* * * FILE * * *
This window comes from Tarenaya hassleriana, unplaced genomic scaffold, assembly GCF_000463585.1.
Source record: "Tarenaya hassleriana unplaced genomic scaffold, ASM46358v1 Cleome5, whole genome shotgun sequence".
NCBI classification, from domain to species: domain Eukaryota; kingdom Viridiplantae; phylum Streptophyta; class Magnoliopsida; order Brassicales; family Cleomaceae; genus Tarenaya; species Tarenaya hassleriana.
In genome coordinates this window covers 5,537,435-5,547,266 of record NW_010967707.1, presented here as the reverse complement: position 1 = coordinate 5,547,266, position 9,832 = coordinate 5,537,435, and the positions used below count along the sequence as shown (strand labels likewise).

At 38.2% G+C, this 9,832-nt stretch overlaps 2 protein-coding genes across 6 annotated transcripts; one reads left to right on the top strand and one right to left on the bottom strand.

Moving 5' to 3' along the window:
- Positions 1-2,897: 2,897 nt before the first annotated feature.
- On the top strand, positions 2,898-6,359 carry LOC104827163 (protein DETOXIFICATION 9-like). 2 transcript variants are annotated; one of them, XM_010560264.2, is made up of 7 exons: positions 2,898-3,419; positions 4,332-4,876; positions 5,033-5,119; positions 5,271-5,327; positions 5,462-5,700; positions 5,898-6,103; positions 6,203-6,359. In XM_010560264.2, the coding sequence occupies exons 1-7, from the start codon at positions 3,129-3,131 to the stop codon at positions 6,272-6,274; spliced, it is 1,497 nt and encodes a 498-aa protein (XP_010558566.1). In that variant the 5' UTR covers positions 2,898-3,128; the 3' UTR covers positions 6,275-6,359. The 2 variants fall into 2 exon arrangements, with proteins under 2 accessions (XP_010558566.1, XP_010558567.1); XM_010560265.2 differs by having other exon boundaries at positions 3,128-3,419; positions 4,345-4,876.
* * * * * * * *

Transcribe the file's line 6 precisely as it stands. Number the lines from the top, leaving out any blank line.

Moving 5' to 3' along the window: